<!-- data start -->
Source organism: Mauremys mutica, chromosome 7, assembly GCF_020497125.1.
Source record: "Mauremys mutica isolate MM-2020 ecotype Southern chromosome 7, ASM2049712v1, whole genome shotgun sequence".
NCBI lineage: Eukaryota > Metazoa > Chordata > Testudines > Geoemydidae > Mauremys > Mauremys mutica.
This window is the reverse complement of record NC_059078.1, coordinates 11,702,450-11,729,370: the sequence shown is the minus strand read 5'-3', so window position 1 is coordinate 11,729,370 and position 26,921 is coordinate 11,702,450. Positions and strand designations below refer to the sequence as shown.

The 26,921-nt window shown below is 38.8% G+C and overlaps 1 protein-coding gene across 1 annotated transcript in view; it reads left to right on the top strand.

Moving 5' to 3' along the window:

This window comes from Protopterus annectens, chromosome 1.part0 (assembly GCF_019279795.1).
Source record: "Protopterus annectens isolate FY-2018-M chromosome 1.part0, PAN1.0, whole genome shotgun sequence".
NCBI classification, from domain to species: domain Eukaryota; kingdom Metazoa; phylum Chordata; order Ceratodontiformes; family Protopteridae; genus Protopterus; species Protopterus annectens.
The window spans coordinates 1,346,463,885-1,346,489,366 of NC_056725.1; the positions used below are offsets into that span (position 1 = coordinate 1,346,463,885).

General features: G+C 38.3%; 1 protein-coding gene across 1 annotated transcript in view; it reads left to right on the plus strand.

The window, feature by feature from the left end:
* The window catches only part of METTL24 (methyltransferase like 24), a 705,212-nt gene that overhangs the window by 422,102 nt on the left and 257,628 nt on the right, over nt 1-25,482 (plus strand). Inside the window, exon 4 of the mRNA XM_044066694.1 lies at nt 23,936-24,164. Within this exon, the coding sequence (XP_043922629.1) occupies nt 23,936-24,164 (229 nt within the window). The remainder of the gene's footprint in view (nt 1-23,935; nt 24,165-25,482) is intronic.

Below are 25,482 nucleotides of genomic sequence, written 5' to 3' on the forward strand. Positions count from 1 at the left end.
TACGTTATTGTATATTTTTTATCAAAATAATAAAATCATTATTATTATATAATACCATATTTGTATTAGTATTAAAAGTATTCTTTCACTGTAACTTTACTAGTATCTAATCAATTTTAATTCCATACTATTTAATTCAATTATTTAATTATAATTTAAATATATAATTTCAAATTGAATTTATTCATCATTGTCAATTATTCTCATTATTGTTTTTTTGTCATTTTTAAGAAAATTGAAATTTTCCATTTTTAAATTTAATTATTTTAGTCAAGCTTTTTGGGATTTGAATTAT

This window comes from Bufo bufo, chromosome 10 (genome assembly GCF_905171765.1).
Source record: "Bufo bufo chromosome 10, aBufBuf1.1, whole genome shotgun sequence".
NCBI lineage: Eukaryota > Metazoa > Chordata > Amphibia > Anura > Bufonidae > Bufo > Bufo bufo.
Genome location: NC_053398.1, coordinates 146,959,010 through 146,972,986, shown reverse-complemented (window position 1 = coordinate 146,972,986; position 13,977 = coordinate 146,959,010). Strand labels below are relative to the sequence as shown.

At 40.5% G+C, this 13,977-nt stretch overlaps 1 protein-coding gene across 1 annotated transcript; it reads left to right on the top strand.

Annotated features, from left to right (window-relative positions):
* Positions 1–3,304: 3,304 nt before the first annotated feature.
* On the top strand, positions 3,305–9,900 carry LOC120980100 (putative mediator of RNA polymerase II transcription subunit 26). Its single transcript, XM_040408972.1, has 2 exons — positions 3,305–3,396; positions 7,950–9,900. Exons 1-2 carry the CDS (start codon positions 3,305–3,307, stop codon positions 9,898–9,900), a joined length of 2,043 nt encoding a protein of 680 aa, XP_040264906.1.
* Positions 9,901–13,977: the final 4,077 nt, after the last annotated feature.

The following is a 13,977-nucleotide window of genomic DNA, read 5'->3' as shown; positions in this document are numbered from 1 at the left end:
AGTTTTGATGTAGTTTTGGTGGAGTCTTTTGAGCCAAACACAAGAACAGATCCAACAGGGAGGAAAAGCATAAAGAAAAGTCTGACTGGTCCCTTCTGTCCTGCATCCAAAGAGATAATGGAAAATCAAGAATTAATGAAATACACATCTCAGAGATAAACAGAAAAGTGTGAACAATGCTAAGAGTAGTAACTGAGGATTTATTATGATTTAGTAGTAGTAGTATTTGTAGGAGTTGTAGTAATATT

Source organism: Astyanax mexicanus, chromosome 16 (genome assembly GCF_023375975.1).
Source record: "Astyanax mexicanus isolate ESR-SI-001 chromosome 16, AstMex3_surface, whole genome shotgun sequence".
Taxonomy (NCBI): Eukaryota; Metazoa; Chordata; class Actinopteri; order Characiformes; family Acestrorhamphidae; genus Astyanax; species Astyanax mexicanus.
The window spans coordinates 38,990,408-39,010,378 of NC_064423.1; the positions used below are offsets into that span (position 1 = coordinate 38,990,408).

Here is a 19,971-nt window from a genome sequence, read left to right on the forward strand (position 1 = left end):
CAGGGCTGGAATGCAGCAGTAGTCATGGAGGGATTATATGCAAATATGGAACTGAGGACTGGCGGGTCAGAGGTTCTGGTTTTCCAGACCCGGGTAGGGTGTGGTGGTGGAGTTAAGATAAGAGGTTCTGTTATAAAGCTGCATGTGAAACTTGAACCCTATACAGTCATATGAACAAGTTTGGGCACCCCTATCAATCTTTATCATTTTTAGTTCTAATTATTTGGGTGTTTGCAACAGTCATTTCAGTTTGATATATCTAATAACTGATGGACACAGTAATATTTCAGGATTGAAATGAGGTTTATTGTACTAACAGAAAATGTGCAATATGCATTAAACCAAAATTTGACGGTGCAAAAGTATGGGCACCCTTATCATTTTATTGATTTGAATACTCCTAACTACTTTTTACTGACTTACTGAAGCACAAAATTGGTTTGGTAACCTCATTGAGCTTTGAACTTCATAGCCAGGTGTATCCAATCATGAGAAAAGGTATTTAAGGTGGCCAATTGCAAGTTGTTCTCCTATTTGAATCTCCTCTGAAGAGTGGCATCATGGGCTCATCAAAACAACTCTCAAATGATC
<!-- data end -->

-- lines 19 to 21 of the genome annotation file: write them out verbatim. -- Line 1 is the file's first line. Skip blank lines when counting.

Genome location: NC_053398.1, coordinates 146,959,010 through 146,972,986, shown reverse-complemented (window position 1 = coordinate 146,972,986; position 13,977 = coordinate 146,959,010). Strand labels below are relative to the sequence as shown.

At 40.5% G+C, this 13,977-nt stretch overlaps 1 protein-coding gene across 1 annotated transcript; it reads left to right on the top strand.

Annotated features, from left to right (window-relative positions):